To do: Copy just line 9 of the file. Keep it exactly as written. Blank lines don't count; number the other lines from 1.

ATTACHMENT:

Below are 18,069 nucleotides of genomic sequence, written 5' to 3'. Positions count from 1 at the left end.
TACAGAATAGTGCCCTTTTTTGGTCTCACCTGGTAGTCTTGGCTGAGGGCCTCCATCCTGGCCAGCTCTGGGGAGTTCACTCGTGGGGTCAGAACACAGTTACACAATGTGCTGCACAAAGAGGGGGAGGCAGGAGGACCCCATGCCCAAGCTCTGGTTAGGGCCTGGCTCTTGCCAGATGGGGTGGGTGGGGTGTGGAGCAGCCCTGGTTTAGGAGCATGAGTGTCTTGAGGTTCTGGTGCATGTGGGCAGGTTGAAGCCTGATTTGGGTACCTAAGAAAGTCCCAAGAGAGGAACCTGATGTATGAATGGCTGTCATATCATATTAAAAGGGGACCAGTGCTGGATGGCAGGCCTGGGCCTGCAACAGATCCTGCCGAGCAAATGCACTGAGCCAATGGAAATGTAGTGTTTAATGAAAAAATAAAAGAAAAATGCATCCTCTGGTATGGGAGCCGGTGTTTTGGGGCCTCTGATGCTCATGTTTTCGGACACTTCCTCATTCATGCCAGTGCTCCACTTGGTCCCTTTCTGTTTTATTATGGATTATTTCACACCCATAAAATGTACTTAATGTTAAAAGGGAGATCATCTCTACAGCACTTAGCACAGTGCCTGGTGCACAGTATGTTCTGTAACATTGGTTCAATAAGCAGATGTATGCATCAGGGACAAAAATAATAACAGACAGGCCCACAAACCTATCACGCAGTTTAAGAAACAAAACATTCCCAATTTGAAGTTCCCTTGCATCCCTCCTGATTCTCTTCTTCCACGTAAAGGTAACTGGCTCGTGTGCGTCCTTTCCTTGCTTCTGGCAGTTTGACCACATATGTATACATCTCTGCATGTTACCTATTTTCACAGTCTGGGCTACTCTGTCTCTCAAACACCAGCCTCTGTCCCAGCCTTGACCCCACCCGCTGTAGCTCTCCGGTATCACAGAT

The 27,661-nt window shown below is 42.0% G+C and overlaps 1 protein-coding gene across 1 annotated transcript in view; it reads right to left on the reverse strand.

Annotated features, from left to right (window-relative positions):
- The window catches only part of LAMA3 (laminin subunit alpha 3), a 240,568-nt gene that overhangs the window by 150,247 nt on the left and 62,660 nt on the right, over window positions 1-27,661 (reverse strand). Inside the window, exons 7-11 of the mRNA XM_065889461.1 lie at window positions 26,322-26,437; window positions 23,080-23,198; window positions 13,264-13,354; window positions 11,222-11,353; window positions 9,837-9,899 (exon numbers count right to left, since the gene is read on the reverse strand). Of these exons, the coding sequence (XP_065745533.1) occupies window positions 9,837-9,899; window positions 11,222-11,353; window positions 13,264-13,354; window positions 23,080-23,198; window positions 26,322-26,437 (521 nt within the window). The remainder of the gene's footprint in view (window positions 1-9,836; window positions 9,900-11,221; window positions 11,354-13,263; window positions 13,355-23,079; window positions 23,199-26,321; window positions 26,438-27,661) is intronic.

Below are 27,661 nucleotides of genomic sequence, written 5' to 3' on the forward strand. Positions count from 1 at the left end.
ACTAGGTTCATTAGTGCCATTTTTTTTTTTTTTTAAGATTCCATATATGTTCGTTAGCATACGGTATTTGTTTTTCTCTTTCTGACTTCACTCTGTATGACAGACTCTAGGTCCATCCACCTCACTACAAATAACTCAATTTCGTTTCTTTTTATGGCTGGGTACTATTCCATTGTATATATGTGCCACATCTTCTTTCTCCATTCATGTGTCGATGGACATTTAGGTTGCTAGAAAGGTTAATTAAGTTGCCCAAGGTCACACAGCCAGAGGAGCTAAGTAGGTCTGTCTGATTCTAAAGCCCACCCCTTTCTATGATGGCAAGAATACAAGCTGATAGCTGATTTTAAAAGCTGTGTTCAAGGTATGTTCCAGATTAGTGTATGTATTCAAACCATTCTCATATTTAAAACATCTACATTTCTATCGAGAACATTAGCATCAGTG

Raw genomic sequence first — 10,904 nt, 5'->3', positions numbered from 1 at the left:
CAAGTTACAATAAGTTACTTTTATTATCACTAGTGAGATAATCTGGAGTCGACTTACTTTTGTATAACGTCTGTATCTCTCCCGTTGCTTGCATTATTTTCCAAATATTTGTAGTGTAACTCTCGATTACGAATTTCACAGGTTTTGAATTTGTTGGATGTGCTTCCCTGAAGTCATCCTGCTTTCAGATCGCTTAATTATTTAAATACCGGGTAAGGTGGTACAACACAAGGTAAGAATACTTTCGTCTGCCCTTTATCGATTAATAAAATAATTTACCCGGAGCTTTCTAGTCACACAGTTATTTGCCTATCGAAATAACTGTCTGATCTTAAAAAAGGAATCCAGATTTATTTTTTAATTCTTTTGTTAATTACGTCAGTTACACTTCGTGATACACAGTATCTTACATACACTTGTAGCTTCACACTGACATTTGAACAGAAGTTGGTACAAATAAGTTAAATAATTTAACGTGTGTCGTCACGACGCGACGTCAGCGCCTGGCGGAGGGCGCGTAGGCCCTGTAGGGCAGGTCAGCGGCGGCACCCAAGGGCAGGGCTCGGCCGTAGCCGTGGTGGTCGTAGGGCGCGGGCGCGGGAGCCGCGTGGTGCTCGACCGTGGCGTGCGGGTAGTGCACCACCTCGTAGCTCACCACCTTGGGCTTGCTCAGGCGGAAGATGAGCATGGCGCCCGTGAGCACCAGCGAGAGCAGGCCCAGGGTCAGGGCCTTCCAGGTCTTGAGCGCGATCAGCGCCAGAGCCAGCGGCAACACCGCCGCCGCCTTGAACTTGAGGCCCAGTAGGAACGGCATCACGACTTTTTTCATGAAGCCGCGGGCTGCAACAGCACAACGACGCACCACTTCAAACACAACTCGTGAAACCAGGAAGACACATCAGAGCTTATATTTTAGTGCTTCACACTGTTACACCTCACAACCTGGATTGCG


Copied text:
CAAGTTACAATAAGTTACTTTTATTATCACTAGTGAGATAATCTGGAGTCGACTTACTTTTGTATAACGTCTGTATCTCTCCCGTTGCTTGCATTATTTTCCAAATATTTGTAGTGTAACTCTCGATTACGAATTTCACAGGTTTTGAATTTGTTGGATGTGCTTCCCTGAAGTCATCCTGCTTTCAGATCGCTTAATTATTTAAATACCGGGTAAGGTGGTACAACACAAGGTAAGAATACTTTCGTCTGCCCTTTATCGATTAATAAAATAATTTACCCGGAGCTTTCTAGTCACACAGTTATTTGCCTATCGAAATAACTGTCTGATCTTAAAAAAGGAATCCAGATTTATTTTTTAATTCTTTTGTTAATTACGTCAGTTACACTTCGTGATACACAGTATCTTACATACACTTGTAGCTTCACACTGACATTTGAACAGAAGTTGGTACAAATAAGTTAAATAATTTAACGTGTGTCGTCACGACGCGACGTCAGCGCCTGGCGGAGGGCGCGTAGGCCCTGTAGGGCAGGTCAGCGGCGGCACCCAAGGGCAGGGCTCGGCCGTAGCCGTGGTGGTCGTAGGGCGCGGGCGCGGGAGCCGCGTGGTGCTCGACCGTGGCGTGCGGGTAGTGCACCACCTCGTAGCTCACCACCTTGGGCTTGCTCAGGCGGAAGATGAGCATGGCGCCCGTGAGCACCAGCGAGAGCAGGCCCAGGGTCAGGGCCTTCCAGGTCTTGAGCGCGATCAGCGCCAGAGCCAGCGGCAACACCGCCGCCGCCTTGAACTTGAGGCCCAGTAGGAACGGCATCACGACTTTTTTCATGAAGCCGCGGGCTGCAACAGCACAACGACGCACCACTTCAAACACAACTCGTGAAACCAGGAAGACACATCAGAGCTTATATTTTAGTGCTTCACACTGTTACACCTCACAACCTGGATTGCG